Several disciplines were represented, including physicians, nurses and midwives, counselors and social workers, psychologists, pharmacists, dentists, laboratory technicians, and health educators. More than 30 people living with HIV/AIDS participated, coming from five countries. The vast majority of conference participants are actively providing care to HIV/AIDS patients or plan to do so in the near future. Conference attendees reflect the rich diversity of the region, traveling from The Bahamas, the Dominican Republic, Guyana, Haiti, the Netherland Antilles, St. Vincent and the Grenadines, Suriname, Trinidad and Tobago, Turks and Caicos Islands, and many other Caribbean countries. Simultaneous interpretation into both French and Spanish was provided.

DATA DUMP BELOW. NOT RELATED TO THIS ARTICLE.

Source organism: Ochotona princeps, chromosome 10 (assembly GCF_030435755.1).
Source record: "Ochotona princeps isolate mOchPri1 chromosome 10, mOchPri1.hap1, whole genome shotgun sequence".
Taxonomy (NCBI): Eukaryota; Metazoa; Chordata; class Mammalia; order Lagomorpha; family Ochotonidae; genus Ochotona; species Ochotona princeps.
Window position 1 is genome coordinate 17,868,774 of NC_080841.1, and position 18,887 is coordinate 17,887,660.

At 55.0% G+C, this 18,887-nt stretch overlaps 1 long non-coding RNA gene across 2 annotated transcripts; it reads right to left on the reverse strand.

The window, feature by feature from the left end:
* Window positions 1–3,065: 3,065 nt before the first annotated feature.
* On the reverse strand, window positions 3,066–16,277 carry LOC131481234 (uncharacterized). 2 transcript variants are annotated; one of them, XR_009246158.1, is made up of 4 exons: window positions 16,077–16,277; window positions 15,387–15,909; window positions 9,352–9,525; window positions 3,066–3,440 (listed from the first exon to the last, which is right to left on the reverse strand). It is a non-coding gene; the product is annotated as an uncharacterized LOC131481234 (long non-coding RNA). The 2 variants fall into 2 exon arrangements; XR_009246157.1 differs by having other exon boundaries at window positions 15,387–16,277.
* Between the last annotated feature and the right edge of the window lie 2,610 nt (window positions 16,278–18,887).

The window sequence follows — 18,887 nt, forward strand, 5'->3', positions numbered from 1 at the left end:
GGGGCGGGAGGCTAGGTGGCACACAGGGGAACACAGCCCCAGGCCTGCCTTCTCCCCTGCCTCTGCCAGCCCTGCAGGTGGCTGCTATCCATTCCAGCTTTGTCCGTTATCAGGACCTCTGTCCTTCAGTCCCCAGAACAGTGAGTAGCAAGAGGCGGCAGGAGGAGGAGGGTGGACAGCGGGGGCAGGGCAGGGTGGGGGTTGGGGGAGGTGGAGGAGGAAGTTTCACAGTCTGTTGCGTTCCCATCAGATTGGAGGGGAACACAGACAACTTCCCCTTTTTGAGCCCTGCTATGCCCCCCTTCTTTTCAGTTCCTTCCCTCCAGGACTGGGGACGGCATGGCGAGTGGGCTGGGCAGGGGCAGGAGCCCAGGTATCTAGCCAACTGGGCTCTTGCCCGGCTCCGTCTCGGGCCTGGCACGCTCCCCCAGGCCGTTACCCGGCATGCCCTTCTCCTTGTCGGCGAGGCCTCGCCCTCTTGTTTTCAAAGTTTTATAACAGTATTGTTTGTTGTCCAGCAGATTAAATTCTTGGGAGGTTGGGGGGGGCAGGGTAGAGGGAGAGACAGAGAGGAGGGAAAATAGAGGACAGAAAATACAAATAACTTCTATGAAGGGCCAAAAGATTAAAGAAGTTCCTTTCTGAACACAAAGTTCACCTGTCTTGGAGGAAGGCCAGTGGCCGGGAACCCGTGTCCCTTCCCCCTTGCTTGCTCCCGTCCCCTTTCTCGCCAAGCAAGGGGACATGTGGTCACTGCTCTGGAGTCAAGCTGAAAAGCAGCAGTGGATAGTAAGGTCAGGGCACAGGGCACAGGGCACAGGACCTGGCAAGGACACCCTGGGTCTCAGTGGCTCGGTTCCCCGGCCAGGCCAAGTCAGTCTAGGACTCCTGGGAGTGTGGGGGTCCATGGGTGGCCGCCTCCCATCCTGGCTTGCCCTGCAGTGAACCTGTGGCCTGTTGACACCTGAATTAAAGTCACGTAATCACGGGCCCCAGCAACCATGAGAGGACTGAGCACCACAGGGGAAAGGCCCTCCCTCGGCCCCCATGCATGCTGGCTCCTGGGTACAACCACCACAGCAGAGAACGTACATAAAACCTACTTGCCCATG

The CHART conference was notable for several reasons. A multidisciplinary team approach was modeled by presenters and reflected in the pool of conference participants. Clinical case studies were used throughout the conference in tandem with an audience response system, encouraging more interaction on the part of participants. The plenary sessions reflected the priorities of the new draft regional treatment guidelines, while the workshops created a space for examining how to implement these best practices, based on the experiences of strong country programs. These same guidelines were made available on CD-ROM to all participants, with clinical pocket resources reinforcing the most critical content.